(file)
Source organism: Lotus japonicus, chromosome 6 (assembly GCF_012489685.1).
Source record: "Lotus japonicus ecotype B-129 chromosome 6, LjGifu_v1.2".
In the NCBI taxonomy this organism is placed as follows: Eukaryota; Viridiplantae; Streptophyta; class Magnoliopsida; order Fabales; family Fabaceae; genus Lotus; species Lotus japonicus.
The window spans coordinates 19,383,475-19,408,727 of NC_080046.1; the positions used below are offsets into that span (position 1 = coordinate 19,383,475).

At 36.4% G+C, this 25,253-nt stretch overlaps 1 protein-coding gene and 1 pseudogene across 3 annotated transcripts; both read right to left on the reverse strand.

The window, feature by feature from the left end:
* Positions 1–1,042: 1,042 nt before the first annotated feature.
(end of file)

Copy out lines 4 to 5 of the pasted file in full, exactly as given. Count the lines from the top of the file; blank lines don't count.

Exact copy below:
The window spans coordinates 19,383,475-19,408,727 of NC_080046.1; the positions used below are offsets into that span (position 1 = coordinate 19,383,475).

At 36.4% G+C, this 25,253-nt stretch overlaps 1 protein-coding gene and 1 pseudogene across 3 annotated transcripts; both read right to left on the reverse strand.